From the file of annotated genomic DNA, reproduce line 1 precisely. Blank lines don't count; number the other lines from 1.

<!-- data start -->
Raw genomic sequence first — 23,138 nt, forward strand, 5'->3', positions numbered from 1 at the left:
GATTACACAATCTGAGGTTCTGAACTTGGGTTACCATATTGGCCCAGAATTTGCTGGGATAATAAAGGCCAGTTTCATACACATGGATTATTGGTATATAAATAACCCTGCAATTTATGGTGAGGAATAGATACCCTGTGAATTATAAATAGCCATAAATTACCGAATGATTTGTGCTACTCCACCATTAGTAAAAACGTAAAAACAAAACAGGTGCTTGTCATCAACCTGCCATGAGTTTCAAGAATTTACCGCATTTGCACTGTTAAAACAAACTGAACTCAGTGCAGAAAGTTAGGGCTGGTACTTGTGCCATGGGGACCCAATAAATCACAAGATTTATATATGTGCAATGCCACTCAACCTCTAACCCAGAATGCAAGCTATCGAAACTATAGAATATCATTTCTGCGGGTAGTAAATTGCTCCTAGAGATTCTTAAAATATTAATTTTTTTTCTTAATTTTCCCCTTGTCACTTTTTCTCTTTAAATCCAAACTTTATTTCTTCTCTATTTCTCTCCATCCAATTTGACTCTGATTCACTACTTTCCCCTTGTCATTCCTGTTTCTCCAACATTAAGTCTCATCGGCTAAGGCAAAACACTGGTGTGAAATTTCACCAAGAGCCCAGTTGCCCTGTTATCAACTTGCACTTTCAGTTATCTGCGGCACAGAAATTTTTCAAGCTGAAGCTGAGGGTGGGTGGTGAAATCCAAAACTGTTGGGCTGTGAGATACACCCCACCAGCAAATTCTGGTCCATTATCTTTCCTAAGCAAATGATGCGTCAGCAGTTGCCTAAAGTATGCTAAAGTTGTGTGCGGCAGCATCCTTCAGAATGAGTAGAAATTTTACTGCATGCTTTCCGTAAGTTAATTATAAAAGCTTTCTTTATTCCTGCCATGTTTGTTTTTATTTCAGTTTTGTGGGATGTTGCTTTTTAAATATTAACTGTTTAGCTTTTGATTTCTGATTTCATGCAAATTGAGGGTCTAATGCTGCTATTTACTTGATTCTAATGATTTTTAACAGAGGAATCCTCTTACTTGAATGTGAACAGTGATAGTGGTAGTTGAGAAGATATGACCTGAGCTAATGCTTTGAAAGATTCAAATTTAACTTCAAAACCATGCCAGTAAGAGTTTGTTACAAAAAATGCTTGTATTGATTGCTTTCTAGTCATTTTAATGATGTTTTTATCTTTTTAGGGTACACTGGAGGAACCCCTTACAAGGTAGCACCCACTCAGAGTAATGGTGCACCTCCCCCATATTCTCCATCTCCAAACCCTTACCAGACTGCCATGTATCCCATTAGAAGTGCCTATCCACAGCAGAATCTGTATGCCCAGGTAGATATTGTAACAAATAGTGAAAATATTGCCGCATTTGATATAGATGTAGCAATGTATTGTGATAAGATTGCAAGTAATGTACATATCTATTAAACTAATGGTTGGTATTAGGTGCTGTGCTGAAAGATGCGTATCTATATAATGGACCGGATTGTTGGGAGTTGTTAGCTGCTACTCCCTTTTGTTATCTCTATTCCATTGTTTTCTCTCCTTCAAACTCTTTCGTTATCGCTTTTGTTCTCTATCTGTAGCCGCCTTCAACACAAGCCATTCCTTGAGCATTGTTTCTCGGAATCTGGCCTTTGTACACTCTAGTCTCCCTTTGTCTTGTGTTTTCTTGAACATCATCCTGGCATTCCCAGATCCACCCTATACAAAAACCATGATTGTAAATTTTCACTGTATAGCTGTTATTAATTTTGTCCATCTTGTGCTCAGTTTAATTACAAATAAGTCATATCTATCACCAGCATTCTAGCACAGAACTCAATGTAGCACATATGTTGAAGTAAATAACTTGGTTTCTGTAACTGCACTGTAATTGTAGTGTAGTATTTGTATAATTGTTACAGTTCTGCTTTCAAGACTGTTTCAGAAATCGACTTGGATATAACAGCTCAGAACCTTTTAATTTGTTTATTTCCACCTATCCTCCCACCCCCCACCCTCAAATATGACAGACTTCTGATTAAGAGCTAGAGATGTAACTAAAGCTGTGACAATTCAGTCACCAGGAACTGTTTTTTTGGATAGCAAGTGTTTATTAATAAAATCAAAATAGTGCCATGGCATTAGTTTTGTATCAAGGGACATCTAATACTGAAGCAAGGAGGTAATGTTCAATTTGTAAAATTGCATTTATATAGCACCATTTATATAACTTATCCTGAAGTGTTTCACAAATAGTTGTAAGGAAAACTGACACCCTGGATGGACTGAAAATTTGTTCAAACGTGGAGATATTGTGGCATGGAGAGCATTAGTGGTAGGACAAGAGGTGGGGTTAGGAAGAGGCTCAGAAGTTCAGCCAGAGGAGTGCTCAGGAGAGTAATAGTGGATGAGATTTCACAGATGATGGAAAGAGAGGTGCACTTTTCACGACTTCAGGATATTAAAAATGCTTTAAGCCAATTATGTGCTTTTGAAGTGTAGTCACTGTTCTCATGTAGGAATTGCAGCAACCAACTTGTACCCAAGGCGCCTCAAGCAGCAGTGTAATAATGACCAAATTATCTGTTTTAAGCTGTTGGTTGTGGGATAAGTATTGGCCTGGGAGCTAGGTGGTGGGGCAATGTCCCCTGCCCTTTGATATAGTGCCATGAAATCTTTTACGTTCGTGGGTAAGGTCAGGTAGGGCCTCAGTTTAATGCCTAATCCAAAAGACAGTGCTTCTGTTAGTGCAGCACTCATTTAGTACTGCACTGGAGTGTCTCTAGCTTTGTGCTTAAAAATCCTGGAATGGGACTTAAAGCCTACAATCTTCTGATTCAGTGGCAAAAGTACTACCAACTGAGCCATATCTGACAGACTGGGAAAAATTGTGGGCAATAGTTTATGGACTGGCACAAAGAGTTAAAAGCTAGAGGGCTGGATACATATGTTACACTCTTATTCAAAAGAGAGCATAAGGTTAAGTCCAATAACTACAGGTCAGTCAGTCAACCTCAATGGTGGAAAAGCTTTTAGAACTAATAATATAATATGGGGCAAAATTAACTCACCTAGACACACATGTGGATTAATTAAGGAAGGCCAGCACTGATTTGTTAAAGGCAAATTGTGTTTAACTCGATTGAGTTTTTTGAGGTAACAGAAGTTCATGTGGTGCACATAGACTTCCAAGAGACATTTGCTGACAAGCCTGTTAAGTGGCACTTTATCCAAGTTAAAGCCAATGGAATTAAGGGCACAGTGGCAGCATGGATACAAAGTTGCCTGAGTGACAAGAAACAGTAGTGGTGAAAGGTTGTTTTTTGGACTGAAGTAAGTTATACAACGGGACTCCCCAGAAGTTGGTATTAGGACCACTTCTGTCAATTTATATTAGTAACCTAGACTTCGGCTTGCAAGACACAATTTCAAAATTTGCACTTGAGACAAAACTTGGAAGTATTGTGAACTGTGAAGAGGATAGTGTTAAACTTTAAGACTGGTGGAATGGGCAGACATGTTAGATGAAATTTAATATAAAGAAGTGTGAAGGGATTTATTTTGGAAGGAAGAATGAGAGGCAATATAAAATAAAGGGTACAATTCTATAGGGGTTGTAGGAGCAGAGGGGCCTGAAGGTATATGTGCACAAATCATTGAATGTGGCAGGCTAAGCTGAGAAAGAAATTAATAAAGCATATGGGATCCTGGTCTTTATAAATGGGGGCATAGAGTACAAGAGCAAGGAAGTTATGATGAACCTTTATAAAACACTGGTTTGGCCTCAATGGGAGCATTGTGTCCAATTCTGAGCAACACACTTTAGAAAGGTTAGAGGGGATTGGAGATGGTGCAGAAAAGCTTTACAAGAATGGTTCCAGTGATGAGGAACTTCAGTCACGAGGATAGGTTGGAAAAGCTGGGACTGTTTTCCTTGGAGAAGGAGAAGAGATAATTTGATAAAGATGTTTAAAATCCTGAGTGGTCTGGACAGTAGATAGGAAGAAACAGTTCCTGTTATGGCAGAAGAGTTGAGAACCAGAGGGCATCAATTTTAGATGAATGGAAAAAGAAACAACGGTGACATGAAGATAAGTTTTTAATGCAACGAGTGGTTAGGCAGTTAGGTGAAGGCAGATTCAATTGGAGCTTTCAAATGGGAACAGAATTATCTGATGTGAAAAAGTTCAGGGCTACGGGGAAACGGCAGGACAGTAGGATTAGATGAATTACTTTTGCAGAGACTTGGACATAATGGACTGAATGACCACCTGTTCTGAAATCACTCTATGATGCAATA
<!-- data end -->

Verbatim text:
Raw genomic sequence first — 23,138 nt, forward strand, 5'->3', positions numbered from 1 at the left: